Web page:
By: Dr. Beth Templin
Did you know that according to the Arthritis Foundation, Arthritis is the leading cause of disability among adults in the United States? With more than 54 million adults having a diagnosis of arthritis, it's not surprising to learn that it's one of the most common conditions affecting older adults. There are over 100 types of arthritis, but the most common form is osteoarthritis (OA).
What causes osteoarthritis?
Your joints are covered by a protective layer called cartilage. When there is significant damage to the cartilage, it can be painful. Many believe the breakdown is caused by every day "wear and tear", but it's usually a combination of poor alignment of the joints, excessive weight and/or an injury.
How can I manage my arthritis?
1. Stay Hydrated!
Cartilage is about 80% water in younger adults, but as a normal part of aging, it decreases to about 70% in older adults. This makes the cartilage become stiffer and thinner.
Think of the difference between a wet sponge and a dry sponge. The wet sponge is soft and flexible whereas the dry sponge is stiff and brittle. It’s much easier to break or damage the dry sponge than it is to the wet sponge.
The same happens to your cartilage. If you are dehydrated on a regular basis, which most of us probably are, then you’re more likely to cause damage to it.
Dehydration is one of the reasons people with arthritis feel so stiff and achy in the morning. They have gone all night without drinking any fluids and as a result are slightly dehydrated.
To figure out how much water you should drink each day, think about how much you weigh and divide that number in half. That's how many ounces you should drink per day. For instance, if you weigh 180 pounds, you should drink 90 ounces of water daily.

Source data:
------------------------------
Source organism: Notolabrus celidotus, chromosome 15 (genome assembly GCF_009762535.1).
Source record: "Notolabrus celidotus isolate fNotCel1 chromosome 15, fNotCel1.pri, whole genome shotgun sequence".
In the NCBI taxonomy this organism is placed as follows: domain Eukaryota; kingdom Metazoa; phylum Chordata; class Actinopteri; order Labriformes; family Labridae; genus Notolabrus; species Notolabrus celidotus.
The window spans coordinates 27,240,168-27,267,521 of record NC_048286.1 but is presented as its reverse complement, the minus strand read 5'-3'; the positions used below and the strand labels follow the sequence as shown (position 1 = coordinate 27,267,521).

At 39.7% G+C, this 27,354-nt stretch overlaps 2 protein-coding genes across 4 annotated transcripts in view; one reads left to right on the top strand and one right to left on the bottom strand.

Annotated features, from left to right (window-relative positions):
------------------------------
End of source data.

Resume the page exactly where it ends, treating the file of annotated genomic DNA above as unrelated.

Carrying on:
The good news is that it’s a pretty easy fix. If you stay hydrated, your cartilage will stay “wet” and will be softer and more flexible. Once you’ve damaged your cartilage, it does not have the ability to repair itself, so being proactive is the key to healthy joints.
2. Strengthen your muscles!
The benefit of strength training is stronger muscles help to protect your joints. Your muscles act as shock absorbers for the joints. As you lose muscle mass, more of the impact is absorbed by the joints, increasing the stress on them.
As you build the muscle strength back around your joints, your joints are better supported, which decreases the daily stress on them and in turn decreases pain.
3. Keep moving!
Stiff joints are a common complaint among people with arthritis. There's a saying that "Motion is Lotion" and that holds very true for people with arthritis. Our bodies were made to move, not sit all day. Once you get up and move, that stiffness usually subsides and you start to feel better!
Dr. Beth helps adults 55+ maximize their independence and fitness, so they can continue to enjoy a full and active life.